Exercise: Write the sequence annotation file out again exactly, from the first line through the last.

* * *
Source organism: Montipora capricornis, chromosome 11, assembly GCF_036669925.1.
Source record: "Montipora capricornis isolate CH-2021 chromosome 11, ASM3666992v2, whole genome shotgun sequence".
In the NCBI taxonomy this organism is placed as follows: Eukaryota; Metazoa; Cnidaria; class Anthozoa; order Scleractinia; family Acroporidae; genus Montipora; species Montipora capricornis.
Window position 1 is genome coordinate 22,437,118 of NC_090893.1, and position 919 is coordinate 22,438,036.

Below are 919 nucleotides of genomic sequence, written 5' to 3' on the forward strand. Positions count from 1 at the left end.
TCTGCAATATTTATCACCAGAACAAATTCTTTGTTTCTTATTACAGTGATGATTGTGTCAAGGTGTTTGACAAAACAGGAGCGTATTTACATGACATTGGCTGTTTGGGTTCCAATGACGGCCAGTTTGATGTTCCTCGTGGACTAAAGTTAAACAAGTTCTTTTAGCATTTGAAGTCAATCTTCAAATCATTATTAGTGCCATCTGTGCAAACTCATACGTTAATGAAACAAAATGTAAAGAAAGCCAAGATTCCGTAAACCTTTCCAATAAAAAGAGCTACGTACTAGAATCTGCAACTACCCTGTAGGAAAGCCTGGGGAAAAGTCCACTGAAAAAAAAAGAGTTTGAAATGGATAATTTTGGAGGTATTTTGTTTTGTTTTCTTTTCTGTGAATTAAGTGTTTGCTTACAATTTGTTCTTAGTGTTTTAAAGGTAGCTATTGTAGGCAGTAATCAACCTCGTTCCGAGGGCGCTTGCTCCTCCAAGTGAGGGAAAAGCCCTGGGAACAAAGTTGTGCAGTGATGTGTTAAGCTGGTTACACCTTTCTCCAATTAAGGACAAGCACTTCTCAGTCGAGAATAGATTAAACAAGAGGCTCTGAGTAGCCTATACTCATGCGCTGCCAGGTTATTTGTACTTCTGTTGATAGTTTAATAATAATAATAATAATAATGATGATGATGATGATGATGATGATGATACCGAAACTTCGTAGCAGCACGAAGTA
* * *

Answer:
Source organism: Montipora capricornis, chromosome 11, assembly GCF_036669925.1.
Source record: "Montipora capricornis isolate CH-2021 chromosome 11, ASM3666992v2, whole genome shotgun sequence".
In the NCBI taxonomy this organism is placed as follows: Eukaryota; Metazoa; Cnidaria; class Anthozoa; order Scleractinia; family Acroporidae; genus Montipora; species Montipora capricornis.
Window position 1 is genome coordinate 22,437,118 of NC_090893.1, and position 919 is coordinate 22,438,036.

Below are 919 nucleotides of genomic sequence, written 5' to 3' on the forward strand. Positions count from 1 at the left end.
TCTGCAATATTTATCACCAGAACAAATTCTTTGTTTCTTATTACAGTGATGATTGTGTCAAGGTGTTTGACAAAACAGGAGCGTATTTACATGACATTGGCTGTTTGGGTTCCAATGACGGCCAGTTTGATGTTCCTCGTGGACTAAAGTTAAACAAGTTCTTTTAGCATTTGAAGTCAATCTTCAAATCATTATTAGTGCCATCTGTGCAAACTCATACGTTAATGAAACAAAATGTAAAGAAAGCCAAGATTCCGTAAACCTTTCCAATAAAAAGAGCTACGTACTAGAATCTGCAACTACCCTGTAGGAAAGCCTGGGGAAAAGTCCACTGAAAAAAAAAGAGTTTGAAATGGATAATTTTGGAGGTATTTTGTTTTGTTTTCTTTTCTGTGAATTAAGTGTTTGCTTACAATTTGTTCTTAGTGTTTTAAAGGTAGCTATTGTAGGCAGTAATCAACCTCGTTCCGAGGGCGCTTGCTCCTCCAAGTGAGGGAAAAGCCCTGGGAACAAAGTTGTGCAGTGATGTGTTAAGCTGGTTACACCTTTCTCCAATTAAGGACAAGCACTTCTCAGTCGAGAATAGATTAAACAAGAGGCTCTGAGTAGCCTATACTCATGCGCTGCCAGGTTATTTGTACTTCTGTTGATAGTTTAATAATAATAATAATAATAATGATGATGATGATGATGATGATGATGATACCGAAACTTCGTAGCAGCACGAAGTA